E.H. Coaches’ Golf Outing ‘Tough to Top’

A sunny day, and spirits were bright
John Pizzo didn’t play his best golf that day
John Pizzo didn’t play his best golf that day, but he was the envy of everyone later on learning he’d won the Trip of a Lifetime raffle. Jack Graves

    The East Hampton Coaches Association’s coffers benefited to the tune of $10,000 from a golf outing Saturday at the South Fork Country Club in Amagansett.
    Rain had been forecast, but it was, wonderful to tell, a sunny day, and spirits were bright.
    “The last time here [two years ago], I hit a horse,” Lou Reale, East Hampton High’s softball coach, said before the golf cart brigade of foursomes set out.
    Matt Maloney, the girls lacrosse coach, looked confident inasmuch as he had brought with him the same two ringers who had helped his foursome win at South Fork in 2010.
    Maloney’s fourth was John Pizzo, whose daughter, Maggie, stars at midfield for the girls team. And while, according to his own account, Pizzo didn’t play his best golf that day, he wound up as the most envied person at the post-tourney buffet given the fact that he won the “Trip-of-a-Lifetime” raffle offering a trip for two to any one of this country’s 13 major sporting events, or to Hawaii, the Caribbean, or Alaska.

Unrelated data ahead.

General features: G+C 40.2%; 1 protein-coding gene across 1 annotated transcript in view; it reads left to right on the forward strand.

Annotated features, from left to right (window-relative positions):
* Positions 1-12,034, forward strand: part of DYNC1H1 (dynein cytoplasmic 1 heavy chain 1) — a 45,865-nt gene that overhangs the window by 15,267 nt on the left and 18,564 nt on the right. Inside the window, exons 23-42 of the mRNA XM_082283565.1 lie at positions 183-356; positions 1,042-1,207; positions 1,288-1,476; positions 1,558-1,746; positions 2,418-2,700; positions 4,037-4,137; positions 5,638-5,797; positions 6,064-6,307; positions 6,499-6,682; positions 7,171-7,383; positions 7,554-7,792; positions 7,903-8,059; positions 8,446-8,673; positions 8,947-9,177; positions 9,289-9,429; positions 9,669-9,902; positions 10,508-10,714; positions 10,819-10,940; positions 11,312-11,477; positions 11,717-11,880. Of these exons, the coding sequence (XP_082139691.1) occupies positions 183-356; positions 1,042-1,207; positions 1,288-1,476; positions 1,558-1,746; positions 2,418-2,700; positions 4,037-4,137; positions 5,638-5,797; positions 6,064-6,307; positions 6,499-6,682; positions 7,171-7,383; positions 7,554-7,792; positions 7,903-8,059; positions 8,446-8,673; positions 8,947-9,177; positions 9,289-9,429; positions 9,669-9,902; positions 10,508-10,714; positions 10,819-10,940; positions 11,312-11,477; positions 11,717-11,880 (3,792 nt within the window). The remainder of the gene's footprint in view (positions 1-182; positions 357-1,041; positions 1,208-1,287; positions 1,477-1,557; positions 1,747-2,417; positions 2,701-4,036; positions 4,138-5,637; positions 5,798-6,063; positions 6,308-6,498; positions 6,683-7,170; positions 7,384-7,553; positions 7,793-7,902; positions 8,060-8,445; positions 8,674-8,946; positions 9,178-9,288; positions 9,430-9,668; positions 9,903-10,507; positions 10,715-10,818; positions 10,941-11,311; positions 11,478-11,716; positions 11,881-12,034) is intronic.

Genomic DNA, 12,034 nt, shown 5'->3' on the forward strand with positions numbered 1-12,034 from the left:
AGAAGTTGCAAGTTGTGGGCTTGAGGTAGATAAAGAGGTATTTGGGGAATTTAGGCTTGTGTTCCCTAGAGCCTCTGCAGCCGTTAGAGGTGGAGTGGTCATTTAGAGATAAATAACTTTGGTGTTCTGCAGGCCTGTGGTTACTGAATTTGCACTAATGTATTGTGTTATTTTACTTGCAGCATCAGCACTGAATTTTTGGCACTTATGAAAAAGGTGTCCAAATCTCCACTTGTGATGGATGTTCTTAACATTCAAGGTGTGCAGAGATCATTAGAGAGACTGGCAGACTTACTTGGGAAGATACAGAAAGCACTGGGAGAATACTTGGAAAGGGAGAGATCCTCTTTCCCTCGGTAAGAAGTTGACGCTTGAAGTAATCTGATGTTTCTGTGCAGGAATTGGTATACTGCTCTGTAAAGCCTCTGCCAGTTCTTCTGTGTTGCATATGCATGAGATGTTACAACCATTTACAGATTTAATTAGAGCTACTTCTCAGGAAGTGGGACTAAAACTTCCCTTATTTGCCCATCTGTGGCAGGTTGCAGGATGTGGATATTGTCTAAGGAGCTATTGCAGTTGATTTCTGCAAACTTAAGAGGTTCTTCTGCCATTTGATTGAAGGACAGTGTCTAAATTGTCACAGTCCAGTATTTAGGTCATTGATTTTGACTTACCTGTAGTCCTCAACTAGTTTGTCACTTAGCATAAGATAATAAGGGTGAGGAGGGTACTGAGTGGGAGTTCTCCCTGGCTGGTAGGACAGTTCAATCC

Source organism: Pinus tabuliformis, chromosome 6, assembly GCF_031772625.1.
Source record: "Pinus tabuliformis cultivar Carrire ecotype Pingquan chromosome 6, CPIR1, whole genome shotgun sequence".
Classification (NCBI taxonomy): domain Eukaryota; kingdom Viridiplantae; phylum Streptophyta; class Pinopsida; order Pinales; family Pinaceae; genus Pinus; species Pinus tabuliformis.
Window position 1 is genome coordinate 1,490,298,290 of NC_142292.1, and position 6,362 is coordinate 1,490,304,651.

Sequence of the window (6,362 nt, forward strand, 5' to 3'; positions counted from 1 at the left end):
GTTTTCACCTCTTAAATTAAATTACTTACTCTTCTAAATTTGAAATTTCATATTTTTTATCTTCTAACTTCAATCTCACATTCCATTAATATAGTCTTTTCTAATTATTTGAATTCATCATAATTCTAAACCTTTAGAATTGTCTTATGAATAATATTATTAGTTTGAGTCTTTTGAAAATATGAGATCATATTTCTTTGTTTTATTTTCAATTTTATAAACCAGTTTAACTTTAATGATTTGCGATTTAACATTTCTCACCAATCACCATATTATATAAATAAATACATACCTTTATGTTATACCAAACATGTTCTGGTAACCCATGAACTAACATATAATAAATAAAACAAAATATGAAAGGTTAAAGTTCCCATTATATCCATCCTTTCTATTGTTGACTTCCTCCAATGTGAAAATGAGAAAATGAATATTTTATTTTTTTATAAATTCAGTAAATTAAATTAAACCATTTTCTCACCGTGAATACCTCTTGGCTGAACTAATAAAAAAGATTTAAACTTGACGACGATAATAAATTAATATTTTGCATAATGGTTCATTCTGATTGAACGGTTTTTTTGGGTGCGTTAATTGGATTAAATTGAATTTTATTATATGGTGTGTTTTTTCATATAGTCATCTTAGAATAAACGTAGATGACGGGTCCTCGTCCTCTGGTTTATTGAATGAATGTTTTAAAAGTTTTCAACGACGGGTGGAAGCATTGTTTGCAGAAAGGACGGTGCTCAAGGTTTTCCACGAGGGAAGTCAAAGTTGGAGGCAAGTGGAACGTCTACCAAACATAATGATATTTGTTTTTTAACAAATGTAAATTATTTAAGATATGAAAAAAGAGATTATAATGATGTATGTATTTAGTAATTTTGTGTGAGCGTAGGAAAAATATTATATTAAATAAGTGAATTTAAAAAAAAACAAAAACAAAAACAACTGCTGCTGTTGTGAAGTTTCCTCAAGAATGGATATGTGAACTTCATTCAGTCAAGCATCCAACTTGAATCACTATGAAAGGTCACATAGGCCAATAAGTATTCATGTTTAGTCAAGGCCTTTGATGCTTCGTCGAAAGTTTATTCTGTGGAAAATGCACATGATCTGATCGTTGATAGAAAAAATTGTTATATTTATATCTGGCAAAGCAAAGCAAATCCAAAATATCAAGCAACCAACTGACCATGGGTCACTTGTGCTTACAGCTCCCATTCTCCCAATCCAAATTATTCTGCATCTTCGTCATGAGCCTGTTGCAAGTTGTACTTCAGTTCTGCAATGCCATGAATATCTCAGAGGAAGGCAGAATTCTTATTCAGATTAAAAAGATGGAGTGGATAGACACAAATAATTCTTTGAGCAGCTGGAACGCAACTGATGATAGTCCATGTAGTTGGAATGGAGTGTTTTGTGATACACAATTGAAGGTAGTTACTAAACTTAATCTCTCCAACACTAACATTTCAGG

“Your call got me to thinking,” Pizzo said Monday morning. “Mimi and I have been blessed — I’ve done well as a builder despite these very tough times. We’ve traveled to a lot of nice places, and I know Matt is getting married in December. So, I’m giving this trip to him. . . . He’s such a sports nut though that I think I’ll let his wife choose where to go. Otherwise, they may wind up in a basketball court at their honeymoon.”
    The Maloney quartet did not win this time; it finished third at one-under. The top prize, despite a Calloway handicapping system designed to even out ringers’ scores, went to the five-under foursome of Claude Beudert, coach of championship East Hampton golf teams, Barry Mackin, Arthur Goldman, and Gene Colleary, a retired teacher whose game revived after he got a new hip two years ago. “Before I had that operation,” he said, “I couldn’t walk from the first tee to the first green here.”
The runners-up were Bill McKee, who, with Rich King, helped organize the outing, Mike Petrie, Steve Waxman, and Peter Bistrian, who by himself had lined up 30 sponsors.
Reale, whose perennially strong softball teams attest to the efficacy of the six-step swing that he teaches, said, when told there was a book out now called “The Eight-Step Golf Swing,” that he had “a zero-step golf swing. . . . No, I didn’t hit a horse this time, but I put three balls into the pasture.”
Nobody won a new Buick, which would have gone to anyone with a hole-in-one on the par three ninth hole, a feat that this newspaper’s Irene Silverman, who described it as “kind of a miracle,” happened to accomplish on Sept. 6.
“We’re very appreciative,” said McKee, “that South Fork gave us their course to use on a Saturday. We had corporate sponsors, hole sponsors, golf cart sponsors, and there were individual donations. . . . The whole community got behind it. This is our seventh year holding this tournament. This one will be tough to top.”
The proceeds, McKee added, would go toward the two scholarships the coaches association gives out at the high school’s athletic awards dinner in June, “and to any kids — they don’t necessarily have to be athletes — we hear about who are in need.”